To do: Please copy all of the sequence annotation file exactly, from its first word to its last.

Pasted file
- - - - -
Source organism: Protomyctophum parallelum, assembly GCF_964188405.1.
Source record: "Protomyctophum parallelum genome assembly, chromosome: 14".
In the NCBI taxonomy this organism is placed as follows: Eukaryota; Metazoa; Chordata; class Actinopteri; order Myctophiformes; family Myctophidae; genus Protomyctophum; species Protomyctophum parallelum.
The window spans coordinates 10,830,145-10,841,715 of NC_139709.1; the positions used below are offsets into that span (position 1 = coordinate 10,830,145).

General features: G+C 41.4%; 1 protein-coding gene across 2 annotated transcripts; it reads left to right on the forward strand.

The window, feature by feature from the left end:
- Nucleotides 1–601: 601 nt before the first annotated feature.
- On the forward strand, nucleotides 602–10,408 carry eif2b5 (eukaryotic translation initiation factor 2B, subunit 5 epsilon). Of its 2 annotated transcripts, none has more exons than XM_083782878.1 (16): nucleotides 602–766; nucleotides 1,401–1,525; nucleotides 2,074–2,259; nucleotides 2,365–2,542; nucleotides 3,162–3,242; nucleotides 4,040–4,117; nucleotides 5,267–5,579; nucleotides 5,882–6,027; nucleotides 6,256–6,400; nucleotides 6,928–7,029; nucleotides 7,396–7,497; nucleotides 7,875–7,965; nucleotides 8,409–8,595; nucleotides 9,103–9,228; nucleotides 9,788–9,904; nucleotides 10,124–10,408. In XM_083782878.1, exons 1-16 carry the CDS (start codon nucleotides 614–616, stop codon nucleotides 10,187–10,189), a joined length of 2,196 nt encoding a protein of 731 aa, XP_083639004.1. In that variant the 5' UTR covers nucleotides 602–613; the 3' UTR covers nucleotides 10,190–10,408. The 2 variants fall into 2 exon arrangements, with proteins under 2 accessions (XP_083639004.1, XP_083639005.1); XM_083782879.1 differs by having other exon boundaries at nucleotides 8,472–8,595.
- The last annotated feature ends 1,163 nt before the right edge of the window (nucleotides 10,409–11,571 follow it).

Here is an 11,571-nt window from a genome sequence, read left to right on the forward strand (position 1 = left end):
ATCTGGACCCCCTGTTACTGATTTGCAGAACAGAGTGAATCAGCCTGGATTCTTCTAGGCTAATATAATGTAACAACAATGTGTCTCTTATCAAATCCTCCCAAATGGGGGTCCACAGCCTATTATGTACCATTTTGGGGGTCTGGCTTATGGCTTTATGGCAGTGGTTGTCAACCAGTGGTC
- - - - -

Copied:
Source organism: Protomyctophum parallelum, assembly GCF_964188405.1.
Source record: "Protomyctophum parallelum genome assembly, chromosome: 14".
In the NCBI taxonomy this organism is placed as follows: Eukaryota; Metazoa; Chordata; class Actinopteri; order Myctophiformes; family Myctophidae; genus Protomyctophum; species Protomyctophum parallelum.
The window spans coordinates 10,830,145-10,841,715 of NC_139709.1; the positions used below are offsets into that span (position 1 = coordinate 10,830,145).

General features: G+C 41.4%; 1 protein-coding gene across 2 annotated transcripts; it reads left to right on the forward strand.

The window, feature by feature from the left end:
- Nucleotides 1–601: 601 nt before the first annotated feature.
- On the forward strand, nucleotides 602–10,408 carry eif2b5 (eukaryotic translation initiation factor 2B, subunit 5 epsilon). Of its 2 annotated transcripts, none has more exons than XM_083782878.1 (16): nucleotides 602–766; nucleotides 1,401–1,525; nucleotides 2,074–2,259; nucleotides 2,365–2,542; nucleotides 3,162–3,242; nucleotides 4,040–4,117; nucleotides 5,267–5,579; nucleotides 5,882–6,027; nucleotides 6,256–6,400; nucleotides 6,928–7,029; nucleotides 7,396–7,497; nucleotides 7,875–7,965; nucleotides 8,409–8,595; nucleotides 9,103–9,228; nucleotides 9,788–9,904; nucleotides 10,124–10,408. In XM_083782878.1, exons 1-16 carry the CDS (start codon nucleotides 614–616, stop codon nucleotides 10,187–10,189), a joined length of 2,196 nt encoding a protein of 731 aa, XP_083639004.1. In that variant the 5' UTR covers nucleotides 602–613; the 3' UTR covers nucleotides 10,190–10,408. The 2 variants fall into 2 exon arrangements, with proteins under 2 accessions (XP_083639004.1, XP_083639005.1); XM_083782879.1 differs by having other exon boundaries at nucleotides 8,472–8,595.
- The last annotated feature ends 1,163 nt before the right edge of the window (nucleotides 10,409–11,571 follow it).

Here is an 11,571-nt window from a genome sequence, read left to right on the forward strand (position 1 = left end):
ATCTGGACCCCCTGTTACTGATTTGCAGAACAGAGTGAATCAGCCTGGATTCTTCTAGGCTAATATAATGTAACAACAATGTGTCTCTTATCAAATCCTCCCAAATGGGGGTCCACAGCCTATTATGTACCATTTTGGGGGTCTGGCTTATGGCTTTATGGCAGTGGTTGTCAACCAGTGGTC